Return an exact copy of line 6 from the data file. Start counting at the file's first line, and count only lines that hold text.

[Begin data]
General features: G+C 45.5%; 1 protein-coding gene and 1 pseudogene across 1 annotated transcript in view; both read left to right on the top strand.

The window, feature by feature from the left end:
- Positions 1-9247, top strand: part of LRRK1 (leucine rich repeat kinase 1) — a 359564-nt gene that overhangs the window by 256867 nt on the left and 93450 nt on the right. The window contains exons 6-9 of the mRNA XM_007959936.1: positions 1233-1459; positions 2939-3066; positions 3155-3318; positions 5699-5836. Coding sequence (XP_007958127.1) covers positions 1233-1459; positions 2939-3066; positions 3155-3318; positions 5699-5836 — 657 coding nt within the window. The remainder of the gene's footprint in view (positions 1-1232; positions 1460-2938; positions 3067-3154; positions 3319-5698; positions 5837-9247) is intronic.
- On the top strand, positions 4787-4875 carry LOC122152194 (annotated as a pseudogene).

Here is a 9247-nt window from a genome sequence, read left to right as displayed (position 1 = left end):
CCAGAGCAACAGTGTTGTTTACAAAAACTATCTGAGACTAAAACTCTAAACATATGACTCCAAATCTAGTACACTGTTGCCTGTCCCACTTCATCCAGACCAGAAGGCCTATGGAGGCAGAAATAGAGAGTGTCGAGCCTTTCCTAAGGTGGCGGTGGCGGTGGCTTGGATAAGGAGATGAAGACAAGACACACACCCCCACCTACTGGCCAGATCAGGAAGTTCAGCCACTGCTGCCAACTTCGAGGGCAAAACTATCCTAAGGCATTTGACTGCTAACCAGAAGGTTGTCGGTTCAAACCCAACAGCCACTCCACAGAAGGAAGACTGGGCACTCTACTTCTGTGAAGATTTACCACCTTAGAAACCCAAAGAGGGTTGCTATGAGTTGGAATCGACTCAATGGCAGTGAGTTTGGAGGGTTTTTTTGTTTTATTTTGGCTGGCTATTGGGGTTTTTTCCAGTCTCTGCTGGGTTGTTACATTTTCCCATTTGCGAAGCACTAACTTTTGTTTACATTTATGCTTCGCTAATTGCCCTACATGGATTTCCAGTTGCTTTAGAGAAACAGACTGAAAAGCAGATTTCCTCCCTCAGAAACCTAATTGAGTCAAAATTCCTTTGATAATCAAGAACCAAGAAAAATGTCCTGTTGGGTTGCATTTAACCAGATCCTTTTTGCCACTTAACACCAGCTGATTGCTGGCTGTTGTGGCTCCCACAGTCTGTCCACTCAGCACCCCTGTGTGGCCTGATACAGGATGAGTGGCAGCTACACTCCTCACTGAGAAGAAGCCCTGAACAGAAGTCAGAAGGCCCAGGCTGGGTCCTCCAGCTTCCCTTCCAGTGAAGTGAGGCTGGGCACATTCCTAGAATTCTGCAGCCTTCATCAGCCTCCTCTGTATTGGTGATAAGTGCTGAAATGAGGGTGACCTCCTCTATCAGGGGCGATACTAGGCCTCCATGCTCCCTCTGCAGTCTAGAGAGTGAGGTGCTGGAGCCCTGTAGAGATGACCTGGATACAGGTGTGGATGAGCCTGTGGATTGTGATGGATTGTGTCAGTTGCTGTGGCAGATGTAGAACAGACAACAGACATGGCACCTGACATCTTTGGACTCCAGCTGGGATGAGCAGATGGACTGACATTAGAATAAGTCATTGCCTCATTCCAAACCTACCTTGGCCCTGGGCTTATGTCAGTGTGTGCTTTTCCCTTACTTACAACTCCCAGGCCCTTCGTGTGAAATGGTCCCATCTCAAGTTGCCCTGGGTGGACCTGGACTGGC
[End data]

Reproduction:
CCAGAGCAACAGTGTTGTTTACAAAAACTATCTGAGACTAAAACTCTAAACATATGACTCCAAATCTAGTACACTGTTGCCTGTCCCACTTCATCCAGACCAGAAGGCCTATGGAGGCAGAAATAGAGAGTGTCGAGCCTTTCCTAAGGTGGCGGTGGCGGTGGCTTGGATAAGGAGATGAAGACAAGACACACACCCCCACCTACTGGCCAGATCAGGAAGTTCAGCCACTGCTGCCAACTTCGAGGGCAAAACTATCCTAAGGCATTTGACTGCTAACCAGAAGGTTGTCGGTTCAAACCCAACAGCCACTCCACAGAAGGAAGACTGGGCACTCTACTTCTGTGAAGATTTACCACCTTAGAAACCCAAAGAGGGTTGCTATGAGTTGGAATCGACTCAATGGCAGTGAGTTTGGAGGGTTTTTTTGTTTTATTTTGGCTGGCTATTGGGGTTTTTTCCAGTCTCTGCTGGGTTGTTACATTTTCCCATTTGCGAAGCACTAACTTTTGTTTACATTTATGCTTCGCTAATTGCCCTACATGGATTTCCAGTTGCTTTAGAGAAACAGACTGAAAAGCAGATTTCCTCCCTCAGAAACCTAATTGAGTCAAAATTCCTTTGATAATCAAGAACCAAGAAAAATGTCCTGTTGGGTTGCATTTAACCAGATCCTTTTTGCCACTTAACACCAGCTGATTGCTGGCTGTTGTGGCTCCCACAGTCTGTCCACTCAGCACCCCTGTGTGGCCTGATACAGGATGAGTGGCAGCTACACTCCTCACTGAGAAGAAGCCCTGAACAGAAGTCAGAAGGCCCAGGCTGGGTCCTCCAGCTTCCCTTCCAGTGAAGTGAGGCTGGGCACATTCCTAGAATTCTGCAGCCTTCATCAGCCTCCTCTGTATTGGTGATAAGTGCTGAAATGAGGGTGACCTCCTCTATCAGGGGCGATACTAGGCCTCCATGCTCCCTCTGCAGTCTAGAGAGTGAGGTGCTGGAGCCCTGTAGAGATGACCTGGATACAGGTGTGGATGAGCCTGTGGATTGTGATGGATTGTGTCAGTTGCTGTGGCAGATGTAGAACAGACAACAGACATGGCACCTGACATCTTTGGACTCCAGCTGGGATGAGCAGATGGACTGACATTAGAATAAGTCATTGCCTCATTCCAAACCTACCTTGGCCCTGGGCTTATGTCAGTGTGTGCTTTTCCCTTACTTACAACTCCCAGGCCCTTCGTGTGAAATGGTCCCATCTCAAGTTGCCCTGGGTGGACCTGGACTGGC